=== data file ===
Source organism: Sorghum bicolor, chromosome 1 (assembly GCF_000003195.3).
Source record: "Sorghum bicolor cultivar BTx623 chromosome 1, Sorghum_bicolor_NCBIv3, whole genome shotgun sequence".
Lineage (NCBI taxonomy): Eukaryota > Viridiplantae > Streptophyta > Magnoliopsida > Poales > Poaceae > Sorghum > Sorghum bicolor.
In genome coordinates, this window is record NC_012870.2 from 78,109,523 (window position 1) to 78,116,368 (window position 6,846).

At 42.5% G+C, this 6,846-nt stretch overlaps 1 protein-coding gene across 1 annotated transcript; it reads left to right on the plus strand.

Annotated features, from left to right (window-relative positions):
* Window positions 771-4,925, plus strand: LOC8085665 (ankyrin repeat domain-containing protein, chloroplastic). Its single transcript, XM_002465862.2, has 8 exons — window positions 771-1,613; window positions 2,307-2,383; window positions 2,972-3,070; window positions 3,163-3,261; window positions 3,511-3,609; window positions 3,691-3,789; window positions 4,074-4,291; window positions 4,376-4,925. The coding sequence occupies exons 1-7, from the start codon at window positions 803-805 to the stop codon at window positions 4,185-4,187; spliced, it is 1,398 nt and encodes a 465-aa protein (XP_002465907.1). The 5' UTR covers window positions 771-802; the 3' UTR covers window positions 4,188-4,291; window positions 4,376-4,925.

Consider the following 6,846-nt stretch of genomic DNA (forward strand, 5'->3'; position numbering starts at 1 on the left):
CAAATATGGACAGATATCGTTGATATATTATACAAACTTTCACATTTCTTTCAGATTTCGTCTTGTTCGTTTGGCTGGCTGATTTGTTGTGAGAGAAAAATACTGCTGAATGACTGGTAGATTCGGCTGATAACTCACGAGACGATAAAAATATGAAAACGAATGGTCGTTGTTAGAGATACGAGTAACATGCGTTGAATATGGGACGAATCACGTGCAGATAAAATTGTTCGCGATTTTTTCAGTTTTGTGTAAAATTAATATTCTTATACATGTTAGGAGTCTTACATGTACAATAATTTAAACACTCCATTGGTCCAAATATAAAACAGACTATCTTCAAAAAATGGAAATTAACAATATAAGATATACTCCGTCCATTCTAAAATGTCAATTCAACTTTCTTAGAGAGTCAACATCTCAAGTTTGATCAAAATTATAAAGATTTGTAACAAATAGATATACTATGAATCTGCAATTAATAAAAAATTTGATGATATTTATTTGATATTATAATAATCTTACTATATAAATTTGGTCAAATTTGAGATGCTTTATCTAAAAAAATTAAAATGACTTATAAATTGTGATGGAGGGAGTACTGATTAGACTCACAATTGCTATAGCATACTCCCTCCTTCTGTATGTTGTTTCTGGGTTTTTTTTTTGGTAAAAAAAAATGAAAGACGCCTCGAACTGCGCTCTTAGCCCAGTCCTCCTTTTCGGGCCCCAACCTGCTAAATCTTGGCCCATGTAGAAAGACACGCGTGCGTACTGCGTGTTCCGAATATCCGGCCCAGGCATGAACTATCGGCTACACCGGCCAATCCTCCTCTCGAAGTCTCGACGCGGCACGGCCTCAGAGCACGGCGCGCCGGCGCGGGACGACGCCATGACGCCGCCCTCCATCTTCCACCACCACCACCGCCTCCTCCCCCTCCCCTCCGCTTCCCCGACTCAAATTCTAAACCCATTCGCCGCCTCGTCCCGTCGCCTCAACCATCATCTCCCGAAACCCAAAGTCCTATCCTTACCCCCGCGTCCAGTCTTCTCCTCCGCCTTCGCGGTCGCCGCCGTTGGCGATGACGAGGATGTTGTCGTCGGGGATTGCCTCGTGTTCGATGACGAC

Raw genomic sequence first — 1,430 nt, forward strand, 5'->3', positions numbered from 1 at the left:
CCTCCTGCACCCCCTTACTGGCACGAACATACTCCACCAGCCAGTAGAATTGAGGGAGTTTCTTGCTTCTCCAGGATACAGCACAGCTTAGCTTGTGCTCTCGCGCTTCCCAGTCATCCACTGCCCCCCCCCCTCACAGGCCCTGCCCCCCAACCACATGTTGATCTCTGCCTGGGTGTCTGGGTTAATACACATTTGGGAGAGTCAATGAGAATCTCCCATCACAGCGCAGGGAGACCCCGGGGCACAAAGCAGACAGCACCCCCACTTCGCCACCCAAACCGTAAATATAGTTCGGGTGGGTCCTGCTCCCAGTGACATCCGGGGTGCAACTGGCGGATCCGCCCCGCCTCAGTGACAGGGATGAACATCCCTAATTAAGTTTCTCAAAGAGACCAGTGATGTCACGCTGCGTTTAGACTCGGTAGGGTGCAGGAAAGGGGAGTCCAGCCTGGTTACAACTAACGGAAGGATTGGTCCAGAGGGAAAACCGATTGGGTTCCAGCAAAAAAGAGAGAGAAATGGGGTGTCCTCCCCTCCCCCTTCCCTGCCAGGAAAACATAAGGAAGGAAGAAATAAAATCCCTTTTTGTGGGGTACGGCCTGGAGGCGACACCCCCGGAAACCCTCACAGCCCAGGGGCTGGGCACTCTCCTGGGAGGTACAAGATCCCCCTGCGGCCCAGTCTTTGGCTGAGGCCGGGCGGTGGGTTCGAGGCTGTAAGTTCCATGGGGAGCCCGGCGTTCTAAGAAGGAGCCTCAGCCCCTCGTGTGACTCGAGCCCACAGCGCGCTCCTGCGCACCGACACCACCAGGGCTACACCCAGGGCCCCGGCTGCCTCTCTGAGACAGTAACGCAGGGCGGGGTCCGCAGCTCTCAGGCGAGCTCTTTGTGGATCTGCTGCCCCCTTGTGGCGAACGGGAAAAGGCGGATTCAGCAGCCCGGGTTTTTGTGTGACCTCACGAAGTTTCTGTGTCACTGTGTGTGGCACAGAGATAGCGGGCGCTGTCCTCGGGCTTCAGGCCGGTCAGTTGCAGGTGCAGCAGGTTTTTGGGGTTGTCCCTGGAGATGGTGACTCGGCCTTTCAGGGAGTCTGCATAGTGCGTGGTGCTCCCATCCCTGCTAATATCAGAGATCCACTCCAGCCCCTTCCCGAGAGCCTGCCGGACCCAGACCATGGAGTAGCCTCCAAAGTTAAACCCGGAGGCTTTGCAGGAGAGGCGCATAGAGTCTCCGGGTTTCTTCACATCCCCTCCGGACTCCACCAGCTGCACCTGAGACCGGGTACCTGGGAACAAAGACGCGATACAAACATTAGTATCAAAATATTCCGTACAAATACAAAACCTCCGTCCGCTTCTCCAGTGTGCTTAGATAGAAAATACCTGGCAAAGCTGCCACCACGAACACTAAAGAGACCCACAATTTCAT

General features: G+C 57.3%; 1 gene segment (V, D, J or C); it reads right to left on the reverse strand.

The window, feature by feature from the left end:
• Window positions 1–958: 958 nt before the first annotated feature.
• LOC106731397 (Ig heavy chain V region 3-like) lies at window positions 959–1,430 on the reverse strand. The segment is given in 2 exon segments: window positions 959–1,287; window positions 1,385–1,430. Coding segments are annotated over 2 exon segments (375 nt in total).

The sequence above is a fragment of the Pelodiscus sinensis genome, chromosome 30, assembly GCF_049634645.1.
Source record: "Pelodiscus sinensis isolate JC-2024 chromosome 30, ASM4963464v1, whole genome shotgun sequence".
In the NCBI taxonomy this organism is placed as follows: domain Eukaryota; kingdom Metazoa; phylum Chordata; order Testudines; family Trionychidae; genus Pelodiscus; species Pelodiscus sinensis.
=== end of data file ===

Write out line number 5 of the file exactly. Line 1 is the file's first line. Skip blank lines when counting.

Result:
At 42.5% G+C, this 6,846-nt stretch overlaps 1 protein-coding gene across 1 annotated transcript; it reads left to right on the plus strand.